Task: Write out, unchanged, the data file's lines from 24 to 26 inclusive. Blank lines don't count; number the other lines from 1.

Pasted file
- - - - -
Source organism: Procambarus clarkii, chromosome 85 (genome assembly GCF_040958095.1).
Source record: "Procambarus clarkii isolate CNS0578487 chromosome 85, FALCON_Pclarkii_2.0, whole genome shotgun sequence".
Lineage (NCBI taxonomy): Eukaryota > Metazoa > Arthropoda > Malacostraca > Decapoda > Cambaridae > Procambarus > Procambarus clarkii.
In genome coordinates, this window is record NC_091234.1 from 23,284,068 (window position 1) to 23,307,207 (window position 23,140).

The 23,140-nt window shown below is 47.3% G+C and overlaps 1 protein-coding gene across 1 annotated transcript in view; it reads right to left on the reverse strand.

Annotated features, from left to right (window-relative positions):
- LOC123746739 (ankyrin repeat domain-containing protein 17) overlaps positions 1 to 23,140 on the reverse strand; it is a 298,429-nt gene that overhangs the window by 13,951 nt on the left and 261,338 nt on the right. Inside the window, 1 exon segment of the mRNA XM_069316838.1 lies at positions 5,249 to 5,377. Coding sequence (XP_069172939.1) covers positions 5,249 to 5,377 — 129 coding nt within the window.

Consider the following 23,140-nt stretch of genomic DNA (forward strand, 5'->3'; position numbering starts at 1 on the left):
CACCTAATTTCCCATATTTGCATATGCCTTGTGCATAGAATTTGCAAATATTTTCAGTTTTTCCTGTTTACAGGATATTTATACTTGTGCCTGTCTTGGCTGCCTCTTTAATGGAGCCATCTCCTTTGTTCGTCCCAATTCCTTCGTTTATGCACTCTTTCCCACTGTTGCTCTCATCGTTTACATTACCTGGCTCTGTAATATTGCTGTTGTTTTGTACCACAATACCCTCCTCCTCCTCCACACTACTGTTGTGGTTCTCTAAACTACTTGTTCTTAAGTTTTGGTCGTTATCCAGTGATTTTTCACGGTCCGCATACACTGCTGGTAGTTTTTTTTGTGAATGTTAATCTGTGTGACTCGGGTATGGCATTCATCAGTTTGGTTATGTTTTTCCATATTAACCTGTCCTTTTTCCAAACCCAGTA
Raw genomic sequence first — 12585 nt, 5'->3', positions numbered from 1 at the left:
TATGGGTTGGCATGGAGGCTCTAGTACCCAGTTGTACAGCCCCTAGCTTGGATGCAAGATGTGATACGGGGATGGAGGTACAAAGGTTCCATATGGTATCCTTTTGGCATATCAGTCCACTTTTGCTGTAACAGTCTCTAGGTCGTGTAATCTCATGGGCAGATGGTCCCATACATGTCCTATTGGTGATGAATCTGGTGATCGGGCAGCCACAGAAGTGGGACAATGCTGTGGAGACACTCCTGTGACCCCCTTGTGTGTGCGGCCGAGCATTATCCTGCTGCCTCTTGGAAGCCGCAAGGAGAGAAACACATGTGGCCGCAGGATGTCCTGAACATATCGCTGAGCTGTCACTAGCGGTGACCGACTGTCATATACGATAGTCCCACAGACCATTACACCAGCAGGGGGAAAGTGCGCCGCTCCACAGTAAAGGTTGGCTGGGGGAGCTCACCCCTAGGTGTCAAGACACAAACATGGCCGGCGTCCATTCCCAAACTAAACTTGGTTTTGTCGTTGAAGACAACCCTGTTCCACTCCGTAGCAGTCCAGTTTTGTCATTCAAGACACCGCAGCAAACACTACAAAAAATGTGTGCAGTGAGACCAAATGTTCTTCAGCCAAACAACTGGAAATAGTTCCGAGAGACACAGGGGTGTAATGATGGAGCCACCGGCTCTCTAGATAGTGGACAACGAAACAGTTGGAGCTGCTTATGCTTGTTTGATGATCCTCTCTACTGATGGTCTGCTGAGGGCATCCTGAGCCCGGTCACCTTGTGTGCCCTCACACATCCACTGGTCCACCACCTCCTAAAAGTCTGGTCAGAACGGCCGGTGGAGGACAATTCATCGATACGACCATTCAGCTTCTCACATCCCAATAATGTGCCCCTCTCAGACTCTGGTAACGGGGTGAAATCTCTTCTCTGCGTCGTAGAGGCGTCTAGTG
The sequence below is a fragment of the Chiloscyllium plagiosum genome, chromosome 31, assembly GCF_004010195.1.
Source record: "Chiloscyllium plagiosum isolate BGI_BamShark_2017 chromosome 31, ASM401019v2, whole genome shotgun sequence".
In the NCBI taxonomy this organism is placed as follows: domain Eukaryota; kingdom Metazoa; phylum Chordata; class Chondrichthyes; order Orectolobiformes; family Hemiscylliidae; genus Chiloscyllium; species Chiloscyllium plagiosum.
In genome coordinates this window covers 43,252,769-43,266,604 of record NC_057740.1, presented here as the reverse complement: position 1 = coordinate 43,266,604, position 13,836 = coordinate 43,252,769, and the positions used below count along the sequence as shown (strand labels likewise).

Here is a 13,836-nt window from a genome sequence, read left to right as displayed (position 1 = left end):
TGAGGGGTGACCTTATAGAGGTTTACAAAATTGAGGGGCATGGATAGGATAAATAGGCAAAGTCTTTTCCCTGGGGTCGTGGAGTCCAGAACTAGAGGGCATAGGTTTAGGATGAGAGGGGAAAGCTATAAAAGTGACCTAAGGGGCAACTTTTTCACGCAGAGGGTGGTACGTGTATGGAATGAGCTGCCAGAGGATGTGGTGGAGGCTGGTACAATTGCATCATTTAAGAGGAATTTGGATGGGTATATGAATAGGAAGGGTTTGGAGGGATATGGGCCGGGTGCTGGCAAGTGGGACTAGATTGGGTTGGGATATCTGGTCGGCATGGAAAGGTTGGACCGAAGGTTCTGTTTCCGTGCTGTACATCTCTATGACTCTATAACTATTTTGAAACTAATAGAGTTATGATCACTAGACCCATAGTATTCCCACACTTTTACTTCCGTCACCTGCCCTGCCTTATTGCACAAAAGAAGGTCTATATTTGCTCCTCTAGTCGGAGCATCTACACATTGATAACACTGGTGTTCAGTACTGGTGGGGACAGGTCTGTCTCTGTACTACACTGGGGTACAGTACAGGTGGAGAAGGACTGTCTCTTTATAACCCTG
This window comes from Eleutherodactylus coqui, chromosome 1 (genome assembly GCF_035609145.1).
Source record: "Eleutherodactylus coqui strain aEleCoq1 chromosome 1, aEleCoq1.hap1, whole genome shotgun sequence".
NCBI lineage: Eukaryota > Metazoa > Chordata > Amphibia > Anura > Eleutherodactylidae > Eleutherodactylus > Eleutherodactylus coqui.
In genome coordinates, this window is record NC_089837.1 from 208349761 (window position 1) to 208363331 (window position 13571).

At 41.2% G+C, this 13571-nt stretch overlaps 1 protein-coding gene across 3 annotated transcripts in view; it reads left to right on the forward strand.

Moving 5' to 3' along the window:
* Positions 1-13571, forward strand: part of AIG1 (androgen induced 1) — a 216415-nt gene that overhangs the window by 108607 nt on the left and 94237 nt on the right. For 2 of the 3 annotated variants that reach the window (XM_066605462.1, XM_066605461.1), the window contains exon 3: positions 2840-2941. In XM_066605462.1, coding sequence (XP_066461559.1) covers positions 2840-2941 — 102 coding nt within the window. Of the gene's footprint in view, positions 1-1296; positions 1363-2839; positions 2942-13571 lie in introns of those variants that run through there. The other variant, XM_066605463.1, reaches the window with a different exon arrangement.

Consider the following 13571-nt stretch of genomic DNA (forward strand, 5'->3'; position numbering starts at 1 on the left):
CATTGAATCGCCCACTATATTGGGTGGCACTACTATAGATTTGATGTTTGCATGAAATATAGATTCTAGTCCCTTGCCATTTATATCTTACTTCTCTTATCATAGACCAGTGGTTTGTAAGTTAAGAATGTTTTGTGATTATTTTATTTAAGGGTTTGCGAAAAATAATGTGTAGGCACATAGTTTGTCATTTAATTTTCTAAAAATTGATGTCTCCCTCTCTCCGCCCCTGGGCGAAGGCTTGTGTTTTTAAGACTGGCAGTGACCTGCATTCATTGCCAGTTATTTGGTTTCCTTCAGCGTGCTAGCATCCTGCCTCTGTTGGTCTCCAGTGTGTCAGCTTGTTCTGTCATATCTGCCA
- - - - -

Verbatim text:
* Positions 1-13571, forward strand: part of AIG1 (androgen induced 1) — a 216415-nt gene that overhangs the window by 108607 nt on the left and 94237 nt on the right. For 2 of the 3 annotated variants that reach the window (XM_066605462.1, XM_066605461.1), the window contains exon 3: positions 2840-2941. In XM_066605462.1, coding sequence (XP_066461559.1) covers positions 2840-2941 — 102 coding nt within the window. Of the gene's footprint in view, positions 1-1296; positions 1363-2839; positions 2942-13571 lie in introns of those variants that run through there. The other variant, XM_066605463.1, reaches the window with a different exon arrangement.

Consider the following 13571-nt stretch of genomic DNA (forward strand, 5'->3'; position numbering starts at 1 on the left):
CATTGAATCGCCCACTATATTGGGTGGCACTACTATAGATTTGATGTTTGCATGAAATATAGATTCTAGTCCCTTGCCATTTATATCTTACTTCTCTTATCATAGACCAGTGGTTTGTAAGTTAAGAATGTTTTGTGATTATTTTATTTAAGGGTTTGCGAAAAATAATGTGTAGGCACATAGTTTGTCATTTAATTTTCTAAAAATTGATGTCTCCCTCTCTCCGCCCCTGGGCGAAGGCTTGTGTTTTTAAGACTGGCAGTGACCTGCATTCATTGCCAGTTATTTGGTTTCCTTCAGCGTGCTAGCATCCTGCCTCTGTTGGTCTCCAGTGTGTCAGCTTGTTCTGTCATATCTGCCA